Buy a Clarinet: How to find your dream instrument among 7 clarinets!

Buy a Clarinet

Buying a clarinet is a bit of an adventure, especially if you have little overview of the market and are not yet an experienced player yourself. But even experienced musicians take their time when choosing, try out many things and compare prices. To clear the darkness a little, we give you a few valuable tips to help you decide which instrument really suits you.

German clarinet or Boehm clarinet?

Before you buy a clarinet, you should already know for sure which fingering you want to learn. In German-speaking countries, including Switzerland and Austria, the German fingering is the most common. In classical ensembles, clarinettists who play the traditional fingering are usually preferred. So if you are aiming for a more professional career, you are better off with this fingering, at least in Germany.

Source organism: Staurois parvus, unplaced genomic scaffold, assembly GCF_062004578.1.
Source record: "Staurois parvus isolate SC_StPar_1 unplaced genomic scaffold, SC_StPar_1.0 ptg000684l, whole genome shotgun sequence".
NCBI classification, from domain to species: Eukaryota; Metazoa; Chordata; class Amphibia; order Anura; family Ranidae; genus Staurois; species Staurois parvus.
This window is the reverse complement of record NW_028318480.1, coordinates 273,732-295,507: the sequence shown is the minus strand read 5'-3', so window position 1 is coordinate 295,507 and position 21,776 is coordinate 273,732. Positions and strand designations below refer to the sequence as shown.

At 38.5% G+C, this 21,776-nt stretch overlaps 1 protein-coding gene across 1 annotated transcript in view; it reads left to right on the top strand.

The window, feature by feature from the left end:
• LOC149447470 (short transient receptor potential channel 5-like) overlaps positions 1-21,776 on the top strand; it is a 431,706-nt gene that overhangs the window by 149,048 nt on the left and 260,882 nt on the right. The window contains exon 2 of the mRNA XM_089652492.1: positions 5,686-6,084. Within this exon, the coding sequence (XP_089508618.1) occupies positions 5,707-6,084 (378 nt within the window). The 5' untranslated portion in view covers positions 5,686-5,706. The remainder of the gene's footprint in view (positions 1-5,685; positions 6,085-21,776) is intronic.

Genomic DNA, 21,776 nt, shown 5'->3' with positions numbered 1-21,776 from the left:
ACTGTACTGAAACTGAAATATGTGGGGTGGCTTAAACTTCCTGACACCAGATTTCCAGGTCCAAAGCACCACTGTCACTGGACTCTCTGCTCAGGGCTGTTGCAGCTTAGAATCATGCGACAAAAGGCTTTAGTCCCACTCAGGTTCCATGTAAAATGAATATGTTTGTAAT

Abroad, on the other hand, one hardly ever finds clarinets with German fingering, but almost exclusively Boehm models, even in the symphony range. In addition, the Boehm clarinet is more uncomplicated in some fingering variations than its German counterpart. Ultimately, however, it is all a question of practice and habit, which is why this point should not deter you from starting with the German fingering. One point that could deter you, however, is the different prices, which we will discuss later.

German clarinet or Boehm clarinet?
German clarinet or Boehm clarinet?

There are many types of clarinets: Find the right one for you!

You can find clarinets in all kinds of sizes and tunings. However, this does not mean that all of them are equally suitable for beginners or musically appropriate. For some clarinets there are simply more pieces that you can play on them or they fit better with the pieces that you already know. Here is a brief overview of the most affordable models.

  • Buy an E-flat Clarinet